• Churchill persuades Asquith to authorise “Warning Telegram” to fleet
  • Nicholas II telegrams Kaiser, start of “Willy-Nicky” telegrams in English over next three days
  • Vienna refuses to negotiate with Serbia, Belgrade shelled by Austrian artillery
  • Franz Josef sends letter to Tsar Nicholas
  • Austrian forces repulsed at Losnitza
  • Montenegrins occupy Cattaro
  • Serbs blow up bridges at Semlin
  • Belgian army reserves called up
  • Trade in Antwerp “paralysed”
  • Tschirischky transmits Kaiser’s ‘Halt-in-Belgrade” proposal
  • Poincaré and Vivianni return to Paris and hold Cabinet council meeting
  • Business in Paris almost at standstill
  • Kaiser holds military councils and issues German warnings to Russia
  • Moltke sends a memorandum to Chancellor and demands general mobilization of German Armed forces; Moltke also send telegram to Conrad suggesting Austria begin full mobilization and Germany would follow
  • Bethmann-Hollweg makes moves to keep Britain neutral; final draft of ultimatum to Belgian Government sent to German ambassador in Brussels
  • Grey informs Lichnowsky (German Ambassador) that Britain could not remain neutral in the event of a continental war; proposes mediation
  • Grey and Cabinet begin meeting daily, sometimes twice or more a day over next several days; following this meeting “Warning Telegram” sent to all British naval, military and colonial stations warning that war was possible
  • (and 30th) R.N. leaves Portsmouth
  • British and German fleets in Far East begin mobilizing
  • King of Montenegro’s yacht evades capture by Austrian destroyers
  • Russian general mobilization ordered, but revoked by Tsar later that same evening; Russian hopes for Serb victory; Russians black-out Baltic coastline
  • Kaiser holds Crown Council at Potsdam over possibility of British involvement over France

The Manchester Evening News, 29th of July, 1914:

War.

Failure has attended Sir Edward Grey’s well meant efforts to preserve peace. His plan of calling together a conference, attended by representatives of Great Britain, Germany, France, and Italy, with a view to arranging prevailing differences has not met with the approval of the Powers. It is promptly fallen through, and along with it, of course, the suggestion that until the Conference reported hostilities between Austria and Servia should be suspended.

German influence largely accounted for the failure. The authorities at Berlin took the view that conversations between the Powers would be more useful than a conference, and for anything the public know, there plan may be the better of that two. Conversations or conference, whichever the diplomats think best, but let the efforts to restore peace and confined hostilities to the narrowest possible area by continuous and vigilant.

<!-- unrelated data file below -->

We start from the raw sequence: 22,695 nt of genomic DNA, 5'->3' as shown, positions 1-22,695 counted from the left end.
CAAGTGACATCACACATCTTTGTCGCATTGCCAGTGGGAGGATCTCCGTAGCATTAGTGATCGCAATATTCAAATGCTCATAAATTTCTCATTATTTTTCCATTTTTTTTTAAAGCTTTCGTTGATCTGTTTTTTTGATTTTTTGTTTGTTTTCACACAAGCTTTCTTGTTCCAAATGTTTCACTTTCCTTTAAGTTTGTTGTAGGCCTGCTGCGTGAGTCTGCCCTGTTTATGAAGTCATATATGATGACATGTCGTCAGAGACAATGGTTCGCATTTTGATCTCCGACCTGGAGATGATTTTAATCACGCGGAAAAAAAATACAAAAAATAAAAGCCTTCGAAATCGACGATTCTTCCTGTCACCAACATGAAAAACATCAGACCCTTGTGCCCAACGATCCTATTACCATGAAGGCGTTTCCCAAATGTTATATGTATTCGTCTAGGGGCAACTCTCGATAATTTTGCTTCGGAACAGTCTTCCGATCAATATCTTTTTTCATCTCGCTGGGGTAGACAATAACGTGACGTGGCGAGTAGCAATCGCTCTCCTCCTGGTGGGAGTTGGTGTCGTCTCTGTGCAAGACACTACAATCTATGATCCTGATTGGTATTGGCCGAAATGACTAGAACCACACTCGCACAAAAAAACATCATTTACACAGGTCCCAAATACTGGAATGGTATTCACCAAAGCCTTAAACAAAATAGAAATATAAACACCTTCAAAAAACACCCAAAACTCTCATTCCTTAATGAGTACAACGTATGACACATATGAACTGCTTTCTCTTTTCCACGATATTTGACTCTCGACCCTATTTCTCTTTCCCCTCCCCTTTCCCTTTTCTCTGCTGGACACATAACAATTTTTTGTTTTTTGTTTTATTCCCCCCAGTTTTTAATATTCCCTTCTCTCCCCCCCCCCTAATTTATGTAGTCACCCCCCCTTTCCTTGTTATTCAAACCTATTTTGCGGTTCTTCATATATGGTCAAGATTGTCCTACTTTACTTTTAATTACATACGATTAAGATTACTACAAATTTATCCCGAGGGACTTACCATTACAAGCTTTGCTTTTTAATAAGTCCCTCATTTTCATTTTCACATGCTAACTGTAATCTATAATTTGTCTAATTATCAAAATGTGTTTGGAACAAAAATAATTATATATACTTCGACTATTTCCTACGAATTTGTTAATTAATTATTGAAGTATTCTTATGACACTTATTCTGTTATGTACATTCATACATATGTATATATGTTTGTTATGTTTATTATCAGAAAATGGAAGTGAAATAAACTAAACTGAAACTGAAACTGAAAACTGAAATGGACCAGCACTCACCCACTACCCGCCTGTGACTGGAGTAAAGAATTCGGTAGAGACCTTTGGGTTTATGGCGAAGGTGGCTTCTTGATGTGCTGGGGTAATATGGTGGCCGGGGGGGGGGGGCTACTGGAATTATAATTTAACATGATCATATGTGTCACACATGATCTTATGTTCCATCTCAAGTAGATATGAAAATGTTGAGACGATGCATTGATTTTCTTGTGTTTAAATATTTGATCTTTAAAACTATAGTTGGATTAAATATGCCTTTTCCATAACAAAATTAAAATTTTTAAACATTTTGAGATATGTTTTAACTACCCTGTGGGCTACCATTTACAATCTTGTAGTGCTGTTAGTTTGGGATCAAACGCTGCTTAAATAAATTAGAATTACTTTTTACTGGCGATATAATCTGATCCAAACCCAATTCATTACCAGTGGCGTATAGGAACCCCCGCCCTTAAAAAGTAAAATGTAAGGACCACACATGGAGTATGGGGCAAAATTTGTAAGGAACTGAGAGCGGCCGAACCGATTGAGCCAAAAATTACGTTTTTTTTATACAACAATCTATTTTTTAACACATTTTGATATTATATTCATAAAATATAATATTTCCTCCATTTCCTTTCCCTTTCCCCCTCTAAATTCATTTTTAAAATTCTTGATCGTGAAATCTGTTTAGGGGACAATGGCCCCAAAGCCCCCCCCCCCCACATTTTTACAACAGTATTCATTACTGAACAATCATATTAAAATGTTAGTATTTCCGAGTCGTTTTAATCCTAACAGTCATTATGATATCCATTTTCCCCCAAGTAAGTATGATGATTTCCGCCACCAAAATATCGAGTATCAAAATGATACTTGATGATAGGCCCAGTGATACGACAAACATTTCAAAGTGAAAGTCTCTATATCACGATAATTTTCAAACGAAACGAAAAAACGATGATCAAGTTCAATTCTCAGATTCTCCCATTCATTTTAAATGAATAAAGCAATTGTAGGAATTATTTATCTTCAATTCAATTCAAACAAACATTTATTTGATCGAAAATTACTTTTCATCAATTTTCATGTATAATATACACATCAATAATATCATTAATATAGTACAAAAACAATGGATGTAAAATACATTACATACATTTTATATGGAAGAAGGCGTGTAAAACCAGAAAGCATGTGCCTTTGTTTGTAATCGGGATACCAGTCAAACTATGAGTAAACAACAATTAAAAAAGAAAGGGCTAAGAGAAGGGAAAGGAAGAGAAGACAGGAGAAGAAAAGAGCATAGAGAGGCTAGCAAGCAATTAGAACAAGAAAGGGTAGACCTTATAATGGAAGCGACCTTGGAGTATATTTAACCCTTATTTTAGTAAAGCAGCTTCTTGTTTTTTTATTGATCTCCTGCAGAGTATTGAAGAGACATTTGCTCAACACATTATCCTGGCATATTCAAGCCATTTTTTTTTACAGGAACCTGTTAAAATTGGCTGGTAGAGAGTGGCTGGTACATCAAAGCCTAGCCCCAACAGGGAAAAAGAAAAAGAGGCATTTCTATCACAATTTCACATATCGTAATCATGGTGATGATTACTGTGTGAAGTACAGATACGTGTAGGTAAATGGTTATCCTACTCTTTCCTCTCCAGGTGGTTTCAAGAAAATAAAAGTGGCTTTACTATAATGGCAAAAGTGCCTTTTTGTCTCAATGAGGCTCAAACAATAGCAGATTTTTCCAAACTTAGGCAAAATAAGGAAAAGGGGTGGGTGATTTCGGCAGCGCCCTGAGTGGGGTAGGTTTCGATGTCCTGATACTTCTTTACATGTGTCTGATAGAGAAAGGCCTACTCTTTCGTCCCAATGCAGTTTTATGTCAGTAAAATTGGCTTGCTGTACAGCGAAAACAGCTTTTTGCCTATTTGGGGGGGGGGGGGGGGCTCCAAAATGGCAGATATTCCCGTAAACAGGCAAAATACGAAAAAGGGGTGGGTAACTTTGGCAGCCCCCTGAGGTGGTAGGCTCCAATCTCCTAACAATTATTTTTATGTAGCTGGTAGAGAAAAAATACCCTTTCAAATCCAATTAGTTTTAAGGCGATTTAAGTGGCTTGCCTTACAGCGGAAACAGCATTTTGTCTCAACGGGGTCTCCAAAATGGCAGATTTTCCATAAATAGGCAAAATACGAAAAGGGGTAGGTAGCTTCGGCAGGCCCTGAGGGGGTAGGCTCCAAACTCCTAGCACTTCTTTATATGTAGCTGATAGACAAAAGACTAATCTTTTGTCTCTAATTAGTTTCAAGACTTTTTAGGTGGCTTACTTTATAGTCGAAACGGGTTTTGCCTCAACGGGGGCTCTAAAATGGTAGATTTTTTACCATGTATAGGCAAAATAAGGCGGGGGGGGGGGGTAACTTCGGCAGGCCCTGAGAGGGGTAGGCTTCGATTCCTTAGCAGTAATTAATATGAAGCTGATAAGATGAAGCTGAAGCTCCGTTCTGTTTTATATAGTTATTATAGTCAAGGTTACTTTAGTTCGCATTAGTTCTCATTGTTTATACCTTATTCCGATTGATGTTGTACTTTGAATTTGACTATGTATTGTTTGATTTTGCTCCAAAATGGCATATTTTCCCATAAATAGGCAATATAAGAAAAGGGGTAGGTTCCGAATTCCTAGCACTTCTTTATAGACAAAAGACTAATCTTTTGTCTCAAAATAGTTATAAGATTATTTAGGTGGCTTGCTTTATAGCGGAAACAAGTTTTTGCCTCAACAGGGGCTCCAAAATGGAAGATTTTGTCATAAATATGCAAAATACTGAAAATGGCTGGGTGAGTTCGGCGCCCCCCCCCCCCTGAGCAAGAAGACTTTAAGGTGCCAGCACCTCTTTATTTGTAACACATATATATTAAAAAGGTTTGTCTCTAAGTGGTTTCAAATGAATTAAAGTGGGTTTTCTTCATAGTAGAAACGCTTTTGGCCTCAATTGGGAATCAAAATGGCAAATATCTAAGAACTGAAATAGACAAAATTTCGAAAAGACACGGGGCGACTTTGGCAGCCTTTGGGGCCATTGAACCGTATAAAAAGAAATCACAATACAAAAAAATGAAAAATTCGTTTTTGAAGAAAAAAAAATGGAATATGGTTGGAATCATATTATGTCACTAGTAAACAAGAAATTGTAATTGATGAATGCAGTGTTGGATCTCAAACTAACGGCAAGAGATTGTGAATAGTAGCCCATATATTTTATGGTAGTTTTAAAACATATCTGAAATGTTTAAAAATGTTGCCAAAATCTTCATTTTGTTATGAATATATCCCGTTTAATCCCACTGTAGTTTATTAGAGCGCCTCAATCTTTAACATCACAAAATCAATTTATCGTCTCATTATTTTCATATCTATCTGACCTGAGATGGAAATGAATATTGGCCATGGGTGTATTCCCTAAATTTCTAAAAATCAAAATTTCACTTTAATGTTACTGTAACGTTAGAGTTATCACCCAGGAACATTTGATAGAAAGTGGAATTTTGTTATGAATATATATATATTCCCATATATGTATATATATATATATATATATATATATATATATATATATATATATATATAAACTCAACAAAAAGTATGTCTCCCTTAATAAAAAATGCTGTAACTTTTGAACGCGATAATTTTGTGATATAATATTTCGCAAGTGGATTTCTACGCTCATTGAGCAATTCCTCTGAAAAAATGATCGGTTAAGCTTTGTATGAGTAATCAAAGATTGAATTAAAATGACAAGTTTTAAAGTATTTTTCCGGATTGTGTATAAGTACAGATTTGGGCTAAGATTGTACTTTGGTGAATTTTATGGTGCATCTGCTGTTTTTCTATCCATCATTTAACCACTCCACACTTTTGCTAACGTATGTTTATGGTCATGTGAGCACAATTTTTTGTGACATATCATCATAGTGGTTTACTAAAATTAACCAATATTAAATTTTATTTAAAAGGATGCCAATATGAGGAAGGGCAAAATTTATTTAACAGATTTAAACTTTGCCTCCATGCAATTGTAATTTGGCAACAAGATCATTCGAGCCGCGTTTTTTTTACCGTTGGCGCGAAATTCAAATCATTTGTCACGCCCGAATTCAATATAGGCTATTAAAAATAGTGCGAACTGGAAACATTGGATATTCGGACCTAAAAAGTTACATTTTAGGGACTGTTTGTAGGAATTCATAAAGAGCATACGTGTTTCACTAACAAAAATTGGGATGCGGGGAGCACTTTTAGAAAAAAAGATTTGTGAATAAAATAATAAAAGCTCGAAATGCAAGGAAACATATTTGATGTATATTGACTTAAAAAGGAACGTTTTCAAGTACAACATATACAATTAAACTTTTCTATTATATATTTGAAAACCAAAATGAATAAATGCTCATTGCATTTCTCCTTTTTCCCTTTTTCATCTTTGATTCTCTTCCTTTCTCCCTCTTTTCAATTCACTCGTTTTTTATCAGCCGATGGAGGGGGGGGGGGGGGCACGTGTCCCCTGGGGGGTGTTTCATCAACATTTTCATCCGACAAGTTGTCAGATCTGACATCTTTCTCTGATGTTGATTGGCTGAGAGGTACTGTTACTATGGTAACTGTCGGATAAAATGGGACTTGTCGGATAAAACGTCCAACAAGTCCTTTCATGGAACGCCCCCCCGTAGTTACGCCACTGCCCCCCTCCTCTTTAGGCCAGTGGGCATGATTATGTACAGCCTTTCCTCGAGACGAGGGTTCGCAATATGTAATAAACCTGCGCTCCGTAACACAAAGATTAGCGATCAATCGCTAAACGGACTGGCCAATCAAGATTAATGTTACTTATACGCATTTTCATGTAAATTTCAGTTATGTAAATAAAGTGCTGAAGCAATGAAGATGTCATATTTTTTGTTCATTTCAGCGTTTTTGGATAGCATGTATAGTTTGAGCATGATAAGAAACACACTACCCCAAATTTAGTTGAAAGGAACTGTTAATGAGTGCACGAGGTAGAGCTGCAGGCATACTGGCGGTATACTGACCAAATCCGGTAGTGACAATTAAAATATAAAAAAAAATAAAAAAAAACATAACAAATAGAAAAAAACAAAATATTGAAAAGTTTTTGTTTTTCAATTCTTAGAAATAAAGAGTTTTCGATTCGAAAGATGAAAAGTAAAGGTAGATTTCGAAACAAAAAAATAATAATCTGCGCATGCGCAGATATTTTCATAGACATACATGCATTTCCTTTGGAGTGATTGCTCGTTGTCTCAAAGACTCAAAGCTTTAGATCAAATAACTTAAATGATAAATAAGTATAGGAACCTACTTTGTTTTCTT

At the moment all I ease our turned towards Saint Petersburg, owing to the strong stand taken by the advisers of the Czar on the publication of the first intimation that Austria was menacing Servia. The warlike words attributed to the Russian statesmen have not been withdrawn, nor have they been qualified. They have been followed, we regret to say, by alarming reports about mobilisation of troops on the Russian frontier on a large scale. The feeling in Saint Petersburg, so far as we know, has been uninfluenced by the reports had Austria has no intention of annexing any part of the Serbian Territory. Probably the Russians know as well as a any nation the considerations which had dominant before war is entered upon her way of becoming of no importance as war proceeds.

When Great Britain began the Boer war she announced that she had no intention of securing the gold fields of the Transvaal, but today the gold fields are under the control of the British government. What we know is that the message has been dispatched from Saint Petersburg stating that if Austria occupies Belgrade the actor will be regarded by Russia has a cause of war. It is not an official message and may be, and we hope is unauthorised. But if represents the view of the Russian government, how history repeats itself!

In the seventies of the last century, it will be remembered, England was thrilled by the intimation that if Russia occupied Constantinople the actual be regarded by Great Britain as an actor war. Meanwhile the war that is already in operation has, as usual, been a financial advantage to are few and are serious loss to many. Already some industries are badly hit. The only hopeful sign of the times is that the European Powers, with the possible exception of Russia, show a keen desire to keep out of the turmoil if they can.

In France the idea rough going to war on account of Austria is quarrel with Servia is said to be extremely distasteful. We can quite believe it, and if it be true the news should be spread to Saint Petersburg, where it may have the effect, to some extent, of curbing enthusiasm of the war-mongers. No nation ever had much cause to look with complacency on the results of any war except one waged for the defence of the hearths and homes, and the record of Russia during the last quarter of a century provides no exception in this respect.